Ghana is projected to begin producing and exporting nuclear power in the next decade.
Over the past six decades, the country has had to rely on hydroelectricity as its main source of power, with support from other energy sources like gas, crude and thermal plants.
However, the country’s growing population means the aforementioned energy sources have become insufficient to cater for the national grid.
Also, the cost of electricity, which has extremely increased in recent years, has necessitated the need for Ghana to consider other cheaper energy sources to supplement the national grid.
To this end, steps have been taken to add nuclear energy to the already existing energy sources in the country by the year 2029.
If everything goes according to plan, Ghana is also expected to be able to export nuclear energy to other neighbouring West African countries in the next decade.
This was revealed by the Deputy Director of Nuclear and Alternative Energy at the Ministry of Energy, Dr. Robert Bright Mawuka Sogbadji.
Speaking to public information officers and some selected members from the media, he emphasized the need for Ghana to embrace nuclear energy.
According to him, contrary to myths that nothing good comes from nuclear energy, there are a lot of advantages that nuclear technologies have on offer.
He explained that nuclear power is a much cheaper form of energy when compared to solar, coal or hydro.
“A lot of people when they hear about nuclear, then they begin to have a lot of negative thoughts about it,” Dr. Sogbadji said.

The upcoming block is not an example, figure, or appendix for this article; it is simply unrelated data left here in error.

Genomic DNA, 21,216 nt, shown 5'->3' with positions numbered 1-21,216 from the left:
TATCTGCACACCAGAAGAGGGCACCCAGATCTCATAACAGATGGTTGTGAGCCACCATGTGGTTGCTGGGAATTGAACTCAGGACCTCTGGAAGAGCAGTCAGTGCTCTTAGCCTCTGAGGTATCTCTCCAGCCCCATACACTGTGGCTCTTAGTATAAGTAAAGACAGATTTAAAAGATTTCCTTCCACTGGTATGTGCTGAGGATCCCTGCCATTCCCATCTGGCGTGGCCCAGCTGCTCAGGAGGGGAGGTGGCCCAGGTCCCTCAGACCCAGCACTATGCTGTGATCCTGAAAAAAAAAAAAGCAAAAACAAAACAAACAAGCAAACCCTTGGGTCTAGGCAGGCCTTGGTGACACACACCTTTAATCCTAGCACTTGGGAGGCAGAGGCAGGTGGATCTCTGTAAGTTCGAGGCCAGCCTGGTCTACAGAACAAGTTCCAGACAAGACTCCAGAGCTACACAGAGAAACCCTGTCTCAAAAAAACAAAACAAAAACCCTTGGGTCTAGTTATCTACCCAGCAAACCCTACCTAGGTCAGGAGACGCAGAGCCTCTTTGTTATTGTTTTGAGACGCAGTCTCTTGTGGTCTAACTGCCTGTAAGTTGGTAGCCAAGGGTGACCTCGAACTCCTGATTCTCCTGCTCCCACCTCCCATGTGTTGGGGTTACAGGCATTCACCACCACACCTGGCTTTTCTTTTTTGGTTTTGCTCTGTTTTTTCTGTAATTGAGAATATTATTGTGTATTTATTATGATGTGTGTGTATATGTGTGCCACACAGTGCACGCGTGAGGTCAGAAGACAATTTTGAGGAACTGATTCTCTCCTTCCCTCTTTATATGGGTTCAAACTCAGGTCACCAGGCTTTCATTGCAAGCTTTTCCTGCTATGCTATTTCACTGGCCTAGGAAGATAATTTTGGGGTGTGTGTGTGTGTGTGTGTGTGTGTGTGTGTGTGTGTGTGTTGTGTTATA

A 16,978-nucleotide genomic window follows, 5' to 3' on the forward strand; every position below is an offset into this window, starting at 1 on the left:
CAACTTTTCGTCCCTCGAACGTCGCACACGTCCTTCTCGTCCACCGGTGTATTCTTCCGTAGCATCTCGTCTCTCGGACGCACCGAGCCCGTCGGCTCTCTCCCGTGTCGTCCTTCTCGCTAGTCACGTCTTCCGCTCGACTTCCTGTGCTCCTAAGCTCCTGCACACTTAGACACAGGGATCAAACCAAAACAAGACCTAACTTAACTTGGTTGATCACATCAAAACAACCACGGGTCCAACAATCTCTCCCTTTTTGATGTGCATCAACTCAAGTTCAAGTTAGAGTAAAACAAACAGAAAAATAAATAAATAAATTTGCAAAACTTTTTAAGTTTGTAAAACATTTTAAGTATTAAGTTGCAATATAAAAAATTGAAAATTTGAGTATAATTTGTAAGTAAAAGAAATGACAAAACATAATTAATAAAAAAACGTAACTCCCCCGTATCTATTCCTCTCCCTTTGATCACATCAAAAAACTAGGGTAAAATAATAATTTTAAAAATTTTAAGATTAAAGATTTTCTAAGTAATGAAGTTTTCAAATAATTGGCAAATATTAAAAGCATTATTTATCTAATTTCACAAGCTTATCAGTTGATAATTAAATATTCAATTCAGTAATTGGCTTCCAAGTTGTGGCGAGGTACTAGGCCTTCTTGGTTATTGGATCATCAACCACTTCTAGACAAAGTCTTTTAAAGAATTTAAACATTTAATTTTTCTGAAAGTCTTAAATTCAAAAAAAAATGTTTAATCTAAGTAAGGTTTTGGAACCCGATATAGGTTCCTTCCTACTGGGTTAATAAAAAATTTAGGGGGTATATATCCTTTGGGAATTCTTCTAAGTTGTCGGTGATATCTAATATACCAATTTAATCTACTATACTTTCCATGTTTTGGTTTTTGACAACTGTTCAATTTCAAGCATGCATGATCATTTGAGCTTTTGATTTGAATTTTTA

“Some people do not even understand what goes into it…. We are not saying that we are leaving all other options; we are considering the solar, the wind, the waste-to-energy, but the key thing is that we need energy that is affordable, that can stimulate economic activities and that can create jobs.”
He further stated that “This year we are to finalise our progression report and then the country will issue a white paper on our nuclear programme”, adding that “based on the roadmap of the Ghana nuclear power programme we are to commence construction by 2023 and looking at injecting nuclear energy into the grid by 2029, 2030”.
Also speaking at the event was General Director of Rosatom Central and South Africa, Dimitry Shornikov, who highlighted the importance of nuclear energy to growing economies like Ghana.
He said Ghana’s plans to establish a nuclear plant is a step in the right direction, insisting nuclear power accounts for 11% of the world's electricity supply.
Communications Director of Rosatom Central and Southern Africa, Ryan Collyer, also gave a detailed presentation on the numerous benefits that Ghana stands to gain when the country begins producing nuclear energy.
He said although the initial cost of nuclear power plants is very expensive, it pays dividends in the longer term than other energy sources.
Mr. Collyer explained that whiles solar panels and coal have less life spans, nuclear plants can last between 60 and 80 years.
“Once the initial costs have been paid off, a nuclear power plant creates abundant power for a fraction of the cost and essentially becomes a cash cow for the country,” he added.
Other prominent personalities who spoke at the event were the Acting Director of the Nuclear Regulatory Authority, Prof. Kwame Agboh; the Director of Renewable & Nuclear Energy at the Energy Ministry, Wisdom Ahiataku-Togobo; Manager of the Nuclear Power Institute, Dr. Vincent Y. Agbodemegbe, amongst many other nuclear energy experts.
Public information officers and journalists who attended the nuclear boot camp were also advised to be mindful of what they report when it comes to issues regarding nuclear power.
Media personnel were urged to endeavor to understand issues in the nuclear industry, so that they can have proper knowledge when relaying information to the public, without any misinterpretation.